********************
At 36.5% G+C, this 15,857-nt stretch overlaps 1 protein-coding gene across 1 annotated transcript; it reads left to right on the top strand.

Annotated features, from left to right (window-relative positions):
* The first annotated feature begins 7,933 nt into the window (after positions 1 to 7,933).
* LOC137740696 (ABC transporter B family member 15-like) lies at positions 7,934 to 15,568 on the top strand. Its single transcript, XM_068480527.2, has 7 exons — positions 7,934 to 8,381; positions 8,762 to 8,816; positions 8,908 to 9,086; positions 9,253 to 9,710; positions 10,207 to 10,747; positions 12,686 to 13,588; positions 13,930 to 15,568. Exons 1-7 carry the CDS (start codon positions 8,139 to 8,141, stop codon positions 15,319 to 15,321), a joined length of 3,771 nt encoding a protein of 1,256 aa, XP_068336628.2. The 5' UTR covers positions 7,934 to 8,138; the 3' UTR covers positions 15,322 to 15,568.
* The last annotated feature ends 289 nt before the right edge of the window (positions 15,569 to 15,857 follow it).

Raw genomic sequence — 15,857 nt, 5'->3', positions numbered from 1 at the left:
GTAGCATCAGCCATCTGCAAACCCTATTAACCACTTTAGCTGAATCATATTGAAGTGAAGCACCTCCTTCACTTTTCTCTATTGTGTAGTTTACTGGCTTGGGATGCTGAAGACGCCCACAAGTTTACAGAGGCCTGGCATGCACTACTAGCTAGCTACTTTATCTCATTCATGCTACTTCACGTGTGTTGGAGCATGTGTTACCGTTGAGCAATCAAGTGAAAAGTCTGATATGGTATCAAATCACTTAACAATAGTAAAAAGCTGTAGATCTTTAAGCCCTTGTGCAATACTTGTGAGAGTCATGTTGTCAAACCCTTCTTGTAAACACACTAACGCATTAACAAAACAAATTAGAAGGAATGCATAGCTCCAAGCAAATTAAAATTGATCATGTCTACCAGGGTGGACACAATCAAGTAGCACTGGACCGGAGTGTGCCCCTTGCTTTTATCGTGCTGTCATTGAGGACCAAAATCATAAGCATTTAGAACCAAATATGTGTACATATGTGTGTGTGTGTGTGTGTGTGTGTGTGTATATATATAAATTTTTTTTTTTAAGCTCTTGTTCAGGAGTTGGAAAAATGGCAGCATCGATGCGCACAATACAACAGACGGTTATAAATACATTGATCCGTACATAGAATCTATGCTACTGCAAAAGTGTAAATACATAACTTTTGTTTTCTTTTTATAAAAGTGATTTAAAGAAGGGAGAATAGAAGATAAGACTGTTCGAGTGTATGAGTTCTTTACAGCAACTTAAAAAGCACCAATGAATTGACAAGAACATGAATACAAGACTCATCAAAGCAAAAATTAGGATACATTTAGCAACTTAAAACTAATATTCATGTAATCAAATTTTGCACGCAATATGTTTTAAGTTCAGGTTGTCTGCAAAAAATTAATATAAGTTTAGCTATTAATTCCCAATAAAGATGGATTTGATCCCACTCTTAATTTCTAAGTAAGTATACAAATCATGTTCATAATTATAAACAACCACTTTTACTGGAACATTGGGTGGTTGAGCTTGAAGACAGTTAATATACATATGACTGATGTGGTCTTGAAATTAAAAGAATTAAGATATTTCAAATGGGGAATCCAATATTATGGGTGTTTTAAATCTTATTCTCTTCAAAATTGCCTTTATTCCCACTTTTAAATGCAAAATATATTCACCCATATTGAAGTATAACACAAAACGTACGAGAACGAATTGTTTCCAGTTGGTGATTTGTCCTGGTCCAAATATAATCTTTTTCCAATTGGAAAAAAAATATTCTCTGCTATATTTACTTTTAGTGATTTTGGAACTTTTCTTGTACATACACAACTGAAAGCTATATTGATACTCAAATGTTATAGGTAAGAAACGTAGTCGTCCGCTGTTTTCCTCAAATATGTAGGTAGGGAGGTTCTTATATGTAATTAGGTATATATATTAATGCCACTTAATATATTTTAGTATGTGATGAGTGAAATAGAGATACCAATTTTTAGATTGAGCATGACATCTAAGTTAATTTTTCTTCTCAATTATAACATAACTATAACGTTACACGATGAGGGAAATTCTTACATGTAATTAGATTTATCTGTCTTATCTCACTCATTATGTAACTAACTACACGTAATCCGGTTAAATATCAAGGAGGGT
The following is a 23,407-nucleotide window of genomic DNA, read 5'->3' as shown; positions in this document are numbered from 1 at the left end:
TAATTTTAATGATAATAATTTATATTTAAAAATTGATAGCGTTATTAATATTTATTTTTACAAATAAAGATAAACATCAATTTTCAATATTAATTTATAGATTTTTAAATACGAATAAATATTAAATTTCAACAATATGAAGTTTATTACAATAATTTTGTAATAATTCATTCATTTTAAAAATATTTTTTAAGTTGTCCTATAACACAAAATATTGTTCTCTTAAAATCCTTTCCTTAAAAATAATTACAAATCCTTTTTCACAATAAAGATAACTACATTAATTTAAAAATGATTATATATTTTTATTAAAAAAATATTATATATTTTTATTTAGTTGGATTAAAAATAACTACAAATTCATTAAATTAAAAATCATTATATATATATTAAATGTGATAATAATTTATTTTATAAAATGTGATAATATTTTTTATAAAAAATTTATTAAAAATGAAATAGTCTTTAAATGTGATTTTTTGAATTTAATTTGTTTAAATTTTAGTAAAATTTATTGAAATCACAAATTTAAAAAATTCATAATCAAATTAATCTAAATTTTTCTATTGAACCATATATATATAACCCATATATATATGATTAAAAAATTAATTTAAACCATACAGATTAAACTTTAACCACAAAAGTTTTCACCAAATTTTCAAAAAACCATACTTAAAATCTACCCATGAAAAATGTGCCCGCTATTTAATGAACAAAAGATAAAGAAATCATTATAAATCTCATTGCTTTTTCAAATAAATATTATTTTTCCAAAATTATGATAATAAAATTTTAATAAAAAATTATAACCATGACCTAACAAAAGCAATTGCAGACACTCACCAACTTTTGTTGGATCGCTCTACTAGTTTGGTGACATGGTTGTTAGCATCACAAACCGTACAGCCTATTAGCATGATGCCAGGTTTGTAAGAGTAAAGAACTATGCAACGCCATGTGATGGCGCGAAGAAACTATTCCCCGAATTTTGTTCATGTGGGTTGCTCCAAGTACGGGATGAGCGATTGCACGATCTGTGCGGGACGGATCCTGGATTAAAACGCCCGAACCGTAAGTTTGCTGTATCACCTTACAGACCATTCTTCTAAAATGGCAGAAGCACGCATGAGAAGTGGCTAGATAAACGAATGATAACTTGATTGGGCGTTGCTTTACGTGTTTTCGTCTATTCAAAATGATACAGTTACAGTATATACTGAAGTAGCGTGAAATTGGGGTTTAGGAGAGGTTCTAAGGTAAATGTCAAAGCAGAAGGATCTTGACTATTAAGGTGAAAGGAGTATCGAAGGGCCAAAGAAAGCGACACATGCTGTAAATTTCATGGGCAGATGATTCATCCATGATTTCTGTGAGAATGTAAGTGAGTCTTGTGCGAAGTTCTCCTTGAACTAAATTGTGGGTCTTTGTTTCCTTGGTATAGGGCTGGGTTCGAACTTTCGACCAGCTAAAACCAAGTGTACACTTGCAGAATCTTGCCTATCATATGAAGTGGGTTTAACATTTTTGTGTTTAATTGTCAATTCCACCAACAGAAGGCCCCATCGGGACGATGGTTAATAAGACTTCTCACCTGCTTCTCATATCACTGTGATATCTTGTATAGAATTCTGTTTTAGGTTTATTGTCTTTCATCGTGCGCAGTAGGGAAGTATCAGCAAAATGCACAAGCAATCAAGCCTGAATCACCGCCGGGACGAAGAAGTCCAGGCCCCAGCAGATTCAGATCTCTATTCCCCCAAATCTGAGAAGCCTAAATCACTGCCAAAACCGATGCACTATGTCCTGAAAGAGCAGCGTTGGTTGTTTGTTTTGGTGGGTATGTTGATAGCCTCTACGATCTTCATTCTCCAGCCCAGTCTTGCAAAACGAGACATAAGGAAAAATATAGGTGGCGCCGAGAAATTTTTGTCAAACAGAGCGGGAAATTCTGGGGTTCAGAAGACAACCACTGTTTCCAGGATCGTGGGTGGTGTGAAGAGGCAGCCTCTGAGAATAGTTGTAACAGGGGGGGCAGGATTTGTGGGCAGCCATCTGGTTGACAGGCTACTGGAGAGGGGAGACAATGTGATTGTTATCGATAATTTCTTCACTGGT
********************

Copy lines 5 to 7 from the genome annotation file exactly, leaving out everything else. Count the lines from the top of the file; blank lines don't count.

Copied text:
* The last annotated feature ends 289 nt before the right edge of the window (positions 15,569 to 15,857 follow it).

Raw genomic sequence — 15,857 nt, 5'->3', positions numbered from 1 at the left:
GTAGCATCAGCCATCTGCAAACCCTATTAACCACTTTAGCTGAATCATATTGAAGTGAAGCACCTCCTTCACTTTTCTCTATTGTGTAGTTTACTGGCTTGGGATGCTGAAGACGCCCACAAGTTTACAGAGGCCTGGCATGCACTACTAGCTAGCTACTTTATCTCATTCATGCTACTTCACGTGTGTTGGAGCATGTGTTACCGTTGAGCAATCAAGTGAAAAGTCTGATATGGTATCAAATCACTTAACAATAGTAAAAAGCTGTAGATCTTTAAGCCCTTGTGCAATACTTGTGAGAGTCATGTTGTCAAACCCTTCTTGTAAACACACTAACGCATTAACAAAACAAATTAGAAGGAATGCATAGCTCCAAGCAAATTAAAATTGATCATGTCTACCAGGGTGGACACAATCAAGTAGCACTGGACCGGAGTGTGCCCCTTGCTTTTATCGTGCTGTCATTGAGGACCAAAATCATAAGCATTTAGAACCAAATATGTGTACATATGTGTGTGTGTGTGTGTGTGTGTGTGTGTATATATATAAATTTTTTTTTTTAAGCTCTTGTTCAGGAGTTGGAAAAATGGCAGCATCGATGCGCACAATACAACAGACGGTTATAAATACATTGATCCGTACATAGAATCTATGCTACTGCAAAAGTGTAAATACATAACTTTTGTTTTCTTTTTATAAAAGTGATTTAAAGAAGGGAGAATAGAAGATAAGACTGTTCGAGTGTATGAGTTCTTTACAGCAACTTAAAAAGCACCAATGAATTGACAAGAACATGAATACAAGACTCATCAAAGCAAAAATTAGGATACATTTAGCAACTTAAAACTAATATTCATGTAATCAAATTTTGCACGCAATATGTTTTAAGTTCAGGTTGTCTGCAAAAAATTAATATAAGTTTAGCTATTAATTCCCAATAAAGATGGATTTGATCCCACTCTTAATTTCTAAGTAAGTATACAAATCATGTTCATAATTATAAACAACCACTTTTACTGGAACATTGGGTGGTTGAGCTTGAAGACAGTTAATATACATATGACTGATGTGGTCTTGAAATTAAAAGAATTAAGATATTTCAAATGGGGAATCCAATATTATGGGTGTTTTAAATCTTATTCTCTTCAAAATTGCCTTTATTCCCACTTTTAAATGCAAAATATATTCACCCATATTGAAGTATAACACAAAACGTACGAGAACGAATTGTTTCCAGTTGGTGATTTGTCCTGGTCCAAATATAATCTTTTTCCAATTGGAAAAAAAATATTCTCTGCTATATTTACTTTTAGTGATTTTGGAACTTTTCTTGTACATACACAACTGAAAGCTATATTGATACTCAAATGTTATAGGTAAGAAACGTAGTCGTCCGCTGTTTTCCTCAAATATGTAGGTAGGGAGGTTCTTATATGTAATTAGGTATATATATTAATGCCACTTAATATATTTTAGTATGTGATGAGTGAAATAGAGATACCAATTTTTAGATTGAGCATGACATCTAAGTTAATTTTTCTTCTCAATTATAACATAACTATAACGTTACACGATGAGGGAAATTCTTACATGTAATTAGATTTATCTGTCTTATCTCACTCATTATGTAACTAACTACACGTAATCCGGTTAAATATCAAGGAGGGT